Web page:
When we don’t have a shared lived experience with others, it can cause us to develop a blind spot. When that happens, we tend to lack compassion for the ways the people around us are struggling. Until recently, I’d considered myself to be very open and accepting. That made me blind to how difficult it was for my LGBTQIA friends and family to come out and be out. In an effort to understand and get educated, I sat down with one of my closest friends, Dionne, and her wife, Millie, and asked if they would share their stories with me.
Dionne is one of the most loyal and loving people I know. In over two decades of friendship, I’ve never heard her once say an unkind word about anyone, no matter how she felt about them. Admittedly, I had no idea during our time on active duty that Dionne was gay. I found out on Facebook after she and the Air Force parted ways. Through this interview I came to understand that just living life as she is, sans fanfare or announcements, is just part of the package. I’d never met her wife, Millie, before this interview. I knew that if Dionne loved her, she must be incredible. After speaking with her, incredible doesn’t even begin to describe her. She’s a vibrant, fascinating, and energetic being that just lights up whatever room she’s in. I could not imagine anyone not loving everything about her. Little did I know that once she began her story, this beautiful stranger with whom I had no prior emotional connection, would take me on a ride that would break my heart and then put it together again.
Tell me about how you came out.
Dionne: I guess I was attracted to women since elementary school. Of course, that was during the ‘80s. I never even thought about coming out. I didn’t know what the hell coming out was. But I had the feelings. I got to high school and had my first experience. I had a couple of girlfriends. I had this one particular girlfriend that wrote me a letter. I brought the letter home. I don’t know how but my mom found the letter. I can’t remember exactly what it said but I denied everything. I said I don’t know why this girl wrote me that letter, I don’t like girls. I denied that ****. This was right before I joined the Air Force. When I left, I just did what I did. They didn’t see it, so it was like, out of sight, out of mind. But gradually over the years, I would bring girls home here and there. Once you’re of age, it’s really whatever it is, that’s what it is. My mom wasn’t happy about it.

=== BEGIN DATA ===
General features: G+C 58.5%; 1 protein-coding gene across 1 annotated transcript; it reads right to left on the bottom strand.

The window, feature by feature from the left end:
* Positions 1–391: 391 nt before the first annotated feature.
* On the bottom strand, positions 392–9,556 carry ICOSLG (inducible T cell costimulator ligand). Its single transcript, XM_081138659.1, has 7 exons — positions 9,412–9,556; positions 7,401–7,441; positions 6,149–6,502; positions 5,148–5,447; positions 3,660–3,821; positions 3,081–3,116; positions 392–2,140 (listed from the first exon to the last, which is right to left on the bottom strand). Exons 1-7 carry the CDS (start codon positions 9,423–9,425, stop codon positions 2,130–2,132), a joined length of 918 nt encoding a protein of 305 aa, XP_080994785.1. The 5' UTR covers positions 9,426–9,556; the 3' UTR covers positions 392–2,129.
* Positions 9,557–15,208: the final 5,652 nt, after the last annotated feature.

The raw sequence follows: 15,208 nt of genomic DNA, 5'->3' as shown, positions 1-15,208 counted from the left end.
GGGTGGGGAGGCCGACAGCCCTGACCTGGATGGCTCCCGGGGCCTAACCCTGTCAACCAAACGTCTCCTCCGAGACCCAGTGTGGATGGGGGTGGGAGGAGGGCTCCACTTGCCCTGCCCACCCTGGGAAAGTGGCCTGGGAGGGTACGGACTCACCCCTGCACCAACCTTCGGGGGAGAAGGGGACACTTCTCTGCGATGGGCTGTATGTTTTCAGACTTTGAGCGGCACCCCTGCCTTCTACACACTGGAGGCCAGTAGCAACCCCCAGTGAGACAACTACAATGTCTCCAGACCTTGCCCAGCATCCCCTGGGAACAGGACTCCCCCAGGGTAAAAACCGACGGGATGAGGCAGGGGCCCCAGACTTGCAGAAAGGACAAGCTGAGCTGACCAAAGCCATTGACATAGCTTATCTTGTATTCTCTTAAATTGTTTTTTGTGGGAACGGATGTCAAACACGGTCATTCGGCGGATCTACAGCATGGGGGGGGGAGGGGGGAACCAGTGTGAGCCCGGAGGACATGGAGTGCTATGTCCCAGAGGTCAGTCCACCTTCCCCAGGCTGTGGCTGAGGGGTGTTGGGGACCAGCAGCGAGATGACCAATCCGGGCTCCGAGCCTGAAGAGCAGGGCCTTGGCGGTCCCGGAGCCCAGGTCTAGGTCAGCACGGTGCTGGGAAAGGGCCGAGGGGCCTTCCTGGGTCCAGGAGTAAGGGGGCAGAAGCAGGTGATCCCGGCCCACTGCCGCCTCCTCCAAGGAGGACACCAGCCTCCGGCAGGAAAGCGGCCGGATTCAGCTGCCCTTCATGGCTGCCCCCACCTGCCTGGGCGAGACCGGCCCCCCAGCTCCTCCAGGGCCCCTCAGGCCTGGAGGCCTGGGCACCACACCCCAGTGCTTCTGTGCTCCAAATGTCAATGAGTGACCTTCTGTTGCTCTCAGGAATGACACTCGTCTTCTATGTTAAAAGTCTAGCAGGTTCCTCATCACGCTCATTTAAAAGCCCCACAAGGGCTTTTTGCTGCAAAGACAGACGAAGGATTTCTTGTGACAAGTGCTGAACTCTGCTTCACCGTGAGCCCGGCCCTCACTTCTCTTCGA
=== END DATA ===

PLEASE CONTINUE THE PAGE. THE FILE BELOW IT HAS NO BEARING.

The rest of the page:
At what point did you finally tell her?
I never verbally said it to my mother. She just became acclimated to it over the years. With me not living at home since 19 or so, I didn’t have to worry about them (the family). I was just doing what I did.
Was it difficult for you to navigate life on active duty?
Because it was “don’t ask, don’t tell,” I couldn’t do certain things on base. But I was still seeing people and dating people.
Millie, did you actually come out?
Millie: I didn’t come out, I was outed. My mom found out because she saw me in a car in a compromising position with the girl I was seeing at that time.
That must have been awkward.
She didn’t really react in a negative way. She just told me to make sure that whoever I was with treated me right.
Your parents weren’t together by that time, correct? How did your dad find out?
They weren’t together then. I was living with my dad full-time. One morning as I was sleeping, he came into my room with some McDonald’s breakfast for me. He also had a camera. At the time, I didn’t put two and two together. I was just sitting there eating my McMuffin. He said he’d been taking some pictures and he wanted to look at them. He said, “I was scrolling through them and I saw this one”. It was a picture of me sitting in my girlfriend’s lap. I just told him I was sorry he had to see that. He asked who she was, I told him that was my girlfriend. I never lied about it, I didn’t deny it.
How did he react?